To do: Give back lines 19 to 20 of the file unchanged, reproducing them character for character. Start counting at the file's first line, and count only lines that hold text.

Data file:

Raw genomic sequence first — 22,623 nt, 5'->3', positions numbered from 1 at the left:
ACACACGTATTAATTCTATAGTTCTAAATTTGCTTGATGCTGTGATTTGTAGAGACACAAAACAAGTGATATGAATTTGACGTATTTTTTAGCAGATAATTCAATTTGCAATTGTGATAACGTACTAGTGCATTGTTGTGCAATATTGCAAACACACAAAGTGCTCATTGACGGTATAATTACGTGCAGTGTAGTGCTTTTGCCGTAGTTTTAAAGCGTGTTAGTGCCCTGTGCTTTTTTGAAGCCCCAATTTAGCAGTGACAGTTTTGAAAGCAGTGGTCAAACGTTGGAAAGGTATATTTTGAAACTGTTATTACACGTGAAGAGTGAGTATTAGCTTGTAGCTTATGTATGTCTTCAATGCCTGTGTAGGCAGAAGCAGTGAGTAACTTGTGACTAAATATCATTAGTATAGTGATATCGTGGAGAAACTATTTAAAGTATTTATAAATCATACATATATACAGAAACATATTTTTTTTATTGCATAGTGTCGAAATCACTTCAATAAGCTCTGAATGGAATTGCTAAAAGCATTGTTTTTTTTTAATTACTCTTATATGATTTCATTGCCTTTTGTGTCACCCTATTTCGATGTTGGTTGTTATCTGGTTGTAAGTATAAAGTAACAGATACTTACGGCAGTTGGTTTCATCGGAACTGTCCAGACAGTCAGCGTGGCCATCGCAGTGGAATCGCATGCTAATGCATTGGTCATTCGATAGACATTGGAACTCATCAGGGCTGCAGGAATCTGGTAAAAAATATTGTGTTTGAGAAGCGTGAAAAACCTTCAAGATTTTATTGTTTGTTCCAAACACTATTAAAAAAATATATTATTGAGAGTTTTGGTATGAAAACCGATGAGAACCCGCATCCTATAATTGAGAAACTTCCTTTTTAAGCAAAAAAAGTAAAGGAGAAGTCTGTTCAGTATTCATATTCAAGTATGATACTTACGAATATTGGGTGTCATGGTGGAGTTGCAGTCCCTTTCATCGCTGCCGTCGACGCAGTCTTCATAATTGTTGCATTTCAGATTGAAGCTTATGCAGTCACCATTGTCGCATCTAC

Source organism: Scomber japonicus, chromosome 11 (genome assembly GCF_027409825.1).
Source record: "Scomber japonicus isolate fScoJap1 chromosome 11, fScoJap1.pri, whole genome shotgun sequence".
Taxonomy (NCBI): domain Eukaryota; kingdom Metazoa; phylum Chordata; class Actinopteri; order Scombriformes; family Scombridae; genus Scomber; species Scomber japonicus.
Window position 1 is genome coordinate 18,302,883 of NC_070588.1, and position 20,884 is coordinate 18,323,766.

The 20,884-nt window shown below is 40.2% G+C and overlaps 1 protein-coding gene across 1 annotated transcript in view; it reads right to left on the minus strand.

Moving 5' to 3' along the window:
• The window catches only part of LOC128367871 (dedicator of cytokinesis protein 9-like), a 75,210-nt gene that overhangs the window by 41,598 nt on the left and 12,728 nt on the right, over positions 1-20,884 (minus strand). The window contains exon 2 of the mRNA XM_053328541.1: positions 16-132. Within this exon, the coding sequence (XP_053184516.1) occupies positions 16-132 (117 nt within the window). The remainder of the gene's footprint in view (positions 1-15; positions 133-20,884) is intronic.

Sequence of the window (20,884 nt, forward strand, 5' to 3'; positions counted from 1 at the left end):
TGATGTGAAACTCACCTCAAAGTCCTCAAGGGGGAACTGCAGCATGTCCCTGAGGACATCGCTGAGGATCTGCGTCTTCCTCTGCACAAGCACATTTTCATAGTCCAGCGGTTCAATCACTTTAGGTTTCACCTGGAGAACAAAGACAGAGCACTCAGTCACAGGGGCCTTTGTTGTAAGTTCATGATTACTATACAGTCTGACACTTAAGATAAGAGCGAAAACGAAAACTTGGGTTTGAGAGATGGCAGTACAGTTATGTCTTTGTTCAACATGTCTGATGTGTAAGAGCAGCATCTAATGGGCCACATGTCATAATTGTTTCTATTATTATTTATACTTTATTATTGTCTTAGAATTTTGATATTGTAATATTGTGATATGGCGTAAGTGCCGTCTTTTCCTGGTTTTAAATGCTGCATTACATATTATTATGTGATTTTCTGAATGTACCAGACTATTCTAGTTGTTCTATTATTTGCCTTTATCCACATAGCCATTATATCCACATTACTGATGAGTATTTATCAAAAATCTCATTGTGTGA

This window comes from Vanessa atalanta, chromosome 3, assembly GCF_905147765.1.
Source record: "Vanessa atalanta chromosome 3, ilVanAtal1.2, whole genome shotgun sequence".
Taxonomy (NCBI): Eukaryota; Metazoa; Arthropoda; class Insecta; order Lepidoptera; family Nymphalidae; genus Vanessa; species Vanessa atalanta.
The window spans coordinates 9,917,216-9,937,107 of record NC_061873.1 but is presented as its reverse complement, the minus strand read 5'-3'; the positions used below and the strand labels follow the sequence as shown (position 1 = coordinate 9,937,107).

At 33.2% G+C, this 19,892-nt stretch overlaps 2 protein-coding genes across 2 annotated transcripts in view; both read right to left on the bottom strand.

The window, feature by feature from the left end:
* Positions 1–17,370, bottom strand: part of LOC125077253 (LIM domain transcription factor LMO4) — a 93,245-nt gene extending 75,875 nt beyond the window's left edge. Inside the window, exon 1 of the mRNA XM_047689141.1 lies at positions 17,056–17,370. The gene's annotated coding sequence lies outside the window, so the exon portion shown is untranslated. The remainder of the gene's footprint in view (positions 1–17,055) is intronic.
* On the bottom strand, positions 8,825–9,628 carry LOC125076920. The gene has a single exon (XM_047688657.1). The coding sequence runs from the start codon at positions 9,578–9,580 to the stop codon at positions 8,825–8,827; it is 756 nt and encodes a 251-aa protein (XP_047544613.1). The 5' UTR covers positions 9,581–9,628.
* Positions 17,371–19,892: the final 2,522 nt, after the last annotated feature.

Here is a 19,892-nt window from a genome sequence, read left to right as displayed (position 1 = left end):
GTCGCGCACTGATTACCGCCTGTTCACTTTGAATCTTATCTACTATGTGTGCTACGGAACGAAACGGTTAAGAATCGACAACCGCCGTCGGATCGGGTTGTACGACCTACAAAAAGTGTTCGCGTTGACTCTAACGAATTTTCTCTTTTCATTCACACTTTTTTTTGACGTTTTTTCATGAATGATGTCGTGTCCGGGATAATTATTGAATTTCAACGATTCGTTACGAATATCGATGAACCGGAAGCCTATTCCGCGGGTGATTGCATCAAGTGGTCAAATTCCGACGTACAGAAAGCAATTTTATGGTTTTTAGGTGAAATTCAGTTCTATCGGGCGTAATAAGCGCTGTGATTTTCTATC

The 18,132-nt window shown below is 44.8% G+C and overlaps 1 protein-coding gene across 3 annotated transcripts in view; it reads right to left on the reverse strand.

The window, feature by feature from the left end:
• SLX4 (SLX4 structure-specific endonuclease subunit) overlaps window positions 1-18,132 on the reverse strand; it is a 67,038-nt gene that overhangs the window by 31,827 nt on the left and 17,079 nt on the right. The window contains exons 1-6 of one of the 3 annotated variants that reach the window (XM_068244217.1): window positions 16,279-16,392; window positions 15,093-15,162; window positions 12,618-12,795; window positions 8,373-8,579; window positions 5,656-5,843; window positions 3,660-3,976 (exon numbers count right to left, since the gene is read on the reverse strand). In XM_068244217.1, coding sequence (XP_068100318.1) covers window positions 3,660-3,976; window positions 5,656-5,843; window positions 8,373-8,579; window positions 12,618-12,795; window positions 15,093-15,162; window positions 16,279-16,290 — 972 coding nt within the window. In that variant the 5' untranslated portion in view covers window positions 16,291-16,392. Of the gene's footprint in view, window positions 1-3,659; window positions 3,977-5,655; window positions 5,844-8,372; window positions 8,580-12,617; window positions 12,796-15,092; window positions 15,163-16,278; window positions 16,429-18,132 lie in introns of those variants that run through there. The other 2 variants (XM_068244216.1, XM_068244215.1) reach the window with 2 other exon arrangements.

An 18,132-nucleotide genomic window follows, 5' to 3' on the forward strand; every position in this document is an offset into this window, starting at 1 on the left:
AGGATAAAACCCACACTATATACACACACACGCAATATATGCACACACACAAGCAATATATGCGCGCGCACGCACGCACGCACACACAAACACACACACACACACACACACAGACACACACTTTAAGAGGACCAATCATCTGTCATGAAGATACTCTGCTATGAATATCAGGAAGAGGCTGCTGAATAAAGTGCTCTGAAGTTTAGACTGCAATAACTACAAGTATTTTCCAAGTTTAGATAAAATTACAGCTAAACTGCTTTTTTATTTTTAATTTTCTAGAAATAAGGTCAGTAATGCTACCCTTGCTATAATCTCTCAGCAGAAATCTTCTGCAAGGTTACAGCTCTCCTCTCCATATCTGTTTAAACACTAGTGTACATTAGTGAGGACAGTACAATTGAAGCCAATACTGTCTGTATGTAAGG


* On the bottom strand, positions 8,825–9,628 carry LOC125076920. The gene has a single exon (XM_047688657.1). The coding sequence runs from the start codon at positions 9,578–9,580 to the stop codon at positions 8,825–8,827; it is 756 nt and encodes a 251-aa protein (XP_047544613.1). The 5' UTR covers positions 9,581–9,628.
* Positions 17,371–19,892: the final 2,522 nt, after the last annotated feature.